The Numbers are All in Your Head
Numbers. Those arithmetical values that allow us to analyze and measure our surroundings. Without them, our understanding of the world we live in would be far less interesting. But what may be even more interesting is the way we process those numbers and how closely related that process is to spatial reasoning. The connection between space and numbers, specifically how we materialize values in our heads through mental number lines has been studied over the years, revealing that spatial orientation is incredibly important to this hypothetical number line. One study led by cognitive neuroscientist Stanislas Dehaene investigated how number magnitude is spatially organized in our minds and introduced the phenomenon of Spatial-Numerical Association of Response Codes, or the SNARC effect for short.
The participants were shown a randomly generated sequence of numbers between 1 and 99. They were asked to press a button after each number to indicate whether its value was greater or less than the number shown before it. Some were told to indicate a greater value with the right button and a lesser one with left button, and others were told to do the exact opposite. Their responses were then timed. The data showed that the participants who were asked to indicate a greater value with the right button and a lesser one with the left button had significantly faster responses, suggesting that we have a mental number line that goes from left to right. Findings in a separate study with different response rules had similar results. Responses were repeatedly faster when the participants were asked to indicate smaller values with left side and greater ones with the right. This association of left to right number representation was labeled as the SNARC effect.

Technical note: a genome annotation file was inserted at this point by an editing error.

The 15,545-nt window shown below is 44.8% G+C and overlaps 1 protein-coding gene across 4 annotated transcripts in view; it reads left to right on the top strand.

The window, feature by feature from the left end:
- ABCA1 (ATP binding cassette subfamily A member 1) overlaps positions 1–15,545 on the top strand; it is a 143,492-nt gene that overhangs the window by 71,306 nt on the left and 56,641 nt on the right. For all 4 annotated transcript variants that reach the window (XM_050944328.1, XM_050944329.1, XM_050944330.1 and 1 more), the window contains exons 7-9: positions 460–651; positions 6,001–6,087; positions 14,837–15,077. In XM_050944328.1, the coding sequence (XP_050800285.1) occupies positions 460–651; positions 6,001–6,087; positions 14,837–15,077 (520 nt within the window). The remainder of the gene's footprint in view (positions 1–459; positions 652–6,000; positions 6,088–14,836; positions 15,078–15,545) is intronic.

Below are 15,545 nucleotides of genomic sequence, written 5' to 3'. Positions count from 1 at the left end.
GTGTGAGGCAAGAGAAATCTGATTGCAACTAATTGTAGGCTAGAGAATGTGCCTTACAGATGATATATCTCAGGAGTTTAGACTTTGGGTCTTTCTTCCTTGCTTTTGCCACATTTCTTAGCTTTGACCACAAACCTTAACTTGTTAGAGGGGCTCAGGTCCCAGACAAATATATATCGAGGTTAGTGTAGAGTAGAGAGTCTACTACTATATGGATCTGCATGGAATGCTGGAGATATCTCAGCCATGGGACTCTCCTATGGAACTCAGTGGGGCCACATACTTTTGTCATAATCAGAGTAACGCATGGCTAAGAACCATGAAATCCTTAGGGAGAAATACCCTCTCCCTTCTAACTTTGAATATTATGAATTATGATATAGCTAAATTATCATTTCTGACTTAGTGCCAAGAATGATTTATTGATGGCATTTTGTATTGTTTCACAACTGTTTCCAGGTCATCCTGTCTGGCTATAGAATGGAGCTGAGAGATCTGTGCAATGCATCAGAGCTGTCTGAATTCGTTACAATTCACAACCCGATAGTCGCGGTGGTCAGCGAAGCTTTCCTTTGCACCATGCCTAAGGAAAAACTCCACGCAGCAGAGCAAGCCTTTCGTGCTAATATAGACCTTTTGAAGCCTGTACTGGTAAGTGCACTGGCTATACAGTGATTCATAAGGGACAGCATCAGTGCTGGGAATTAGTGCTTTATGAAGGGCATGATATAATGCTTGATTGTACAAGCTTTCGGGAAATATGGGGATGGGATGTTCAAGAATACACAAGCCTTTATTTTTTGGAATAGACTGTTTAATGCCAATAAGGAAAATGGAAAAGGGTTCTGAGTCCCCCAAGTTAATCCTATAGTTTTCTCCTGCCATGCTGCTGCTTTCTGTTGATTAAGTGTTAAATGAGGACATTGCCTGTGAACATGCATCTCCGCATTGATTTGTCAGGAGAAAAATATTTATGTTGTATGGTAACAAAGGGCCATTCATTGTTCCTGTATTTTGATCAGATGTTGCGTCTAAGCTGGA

But is this orientation general to all humans? What about people who are part of cultures that read right to left? Israeli researcher Samuel Shaki studied the SNARC effect in 2009 for three different cultures. He found that participants from cultures who read both letters and numbers from right to left had a complete reverse SNARC effect, and participants with conflicting reading directions (for the example the participants who read Hebrew from right to left, but read Arabic numbers from left to right) showed hardly any SNARC effect at all. These findings suggest that our cultural surroundings greatly influence the direction of our mental number line.
The next question: What about those who have no visual experiences to dictate its direction? A recent study performed by researchers at the University of Bath sought to understand how the congenitally blind (those blind from birth) mentally organize numbers. The participants, a group consisting of congenitally blind, late blind, and blindfolded sighted, took part in a random number generation task. They were asked to call out random numbers and at the same time turn their head either left or right for each number. Both the late blind and sighted groups turned their heads left for smaller numbers and right for larger numbers, while the congenitally blind group turned their heads in the opposite direction. One possible explanation the researchers offered was that without visual experience, the direction might be influenced by the dominant side of the body, which they make the starting point of the number line.
No one is quite sure what causes the inverted number lines in the congenitally blind, and there are conflicting theories behind our mental organization of numbers to begin with. However, these recent findings have opened this topic up for further discussion. So whether you see in your head the numbers 1, 2, 3, 4, 5 or 5, 4, 3, 2, 1, I guess we all can be grateful our brains find numbers important enough to be worth organizing!
Congenital Blind Number Visualization – Neuroscience News
Sensory Deprivation – Science Direct
Reading Habits and SNARC Effect – PubMed